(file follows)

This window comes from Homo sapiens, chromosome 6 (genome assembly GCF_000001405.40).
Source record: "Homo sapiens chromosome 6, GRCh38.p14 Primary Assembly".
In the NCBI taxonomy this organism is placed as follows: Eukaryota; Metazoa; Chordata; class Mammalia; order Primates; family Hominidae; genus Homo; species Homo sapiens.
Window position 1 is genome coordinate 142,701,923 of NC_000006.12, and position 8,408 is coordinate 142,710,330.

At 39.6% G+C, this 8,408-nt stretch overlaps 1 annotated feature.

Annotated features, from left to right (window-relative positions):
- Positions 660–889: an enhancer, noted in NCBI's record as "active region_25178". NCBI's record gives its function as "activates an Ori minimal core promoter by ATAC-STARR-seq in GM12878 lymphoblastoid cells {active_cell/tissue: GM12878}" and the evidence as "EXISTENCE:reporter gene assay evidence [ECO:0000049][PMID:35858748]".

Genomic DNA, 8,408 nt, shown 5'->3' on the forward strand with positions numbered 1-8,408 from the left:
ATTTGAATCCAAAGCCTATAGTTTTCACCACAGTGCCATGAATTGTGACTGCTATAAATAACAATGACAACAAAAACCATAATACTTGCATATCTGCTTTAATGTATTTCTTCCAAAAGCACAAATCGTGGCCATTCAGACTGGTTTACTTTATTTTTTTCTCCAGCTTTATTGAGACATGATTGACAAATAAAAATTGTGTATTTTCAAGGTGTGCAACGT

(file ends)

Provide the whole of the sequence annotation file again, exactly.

This window comes from Homo sapiens, chromosome 6 (genome assembly GCF_000001405.40).
Source record: "Homo sapiens chromosome 6, GRCh38.p14 Primary Assembly".
In the NCBI taxonomy this organism is placed as follows: Eukaryota; Metazoa; Chordata; class Mammalia; order Primates; family Hominidae; genus Homo; species Homo sapiens.
Window position 1 is genome coordinate 142,701,923 of NC_000006.12, and position 8,408 is coordinate 142,710,330.

At 39.6% G+C, this 8,408-nt stretch overlaps 1 annotated feature.

Annotated features, from left to right (window-relative positions):
- Positions 660–889: an enhancer, noted in NCBI's record as "active region_25178". NCBI's record gives its function as "activates an Ori minimal core promoter by ATAC-STARR-seq in GM12878 lymphoblastoid cells {active_cell/tissue: GM12878}" and the evidence as "EXISTENCE:reporter gene assay evidence [ECO:0000049][PMID:35858748]".

Genomic DNA, 8,408 nt, shown 5'->3' on the forward strand with positions numbered 1-8,408 from the left:
ATTTGAATCCAAAGCCTATAGTTTTCACCACAGTGCCATGAATTGTGACTGCTATAAATAACAATGACAACAAAAACCATAATACTTGCATATCTGCTTTAATGTATTTCTTCCAAAAGCACAAATCGTGGCCATTCAGACTGGTTTACTTTATTTTTTTCTCCAGCTTTATTGAGACATGATTGACAAATAAAAATTGTGTATTTTCAAGGTGTGCAACGT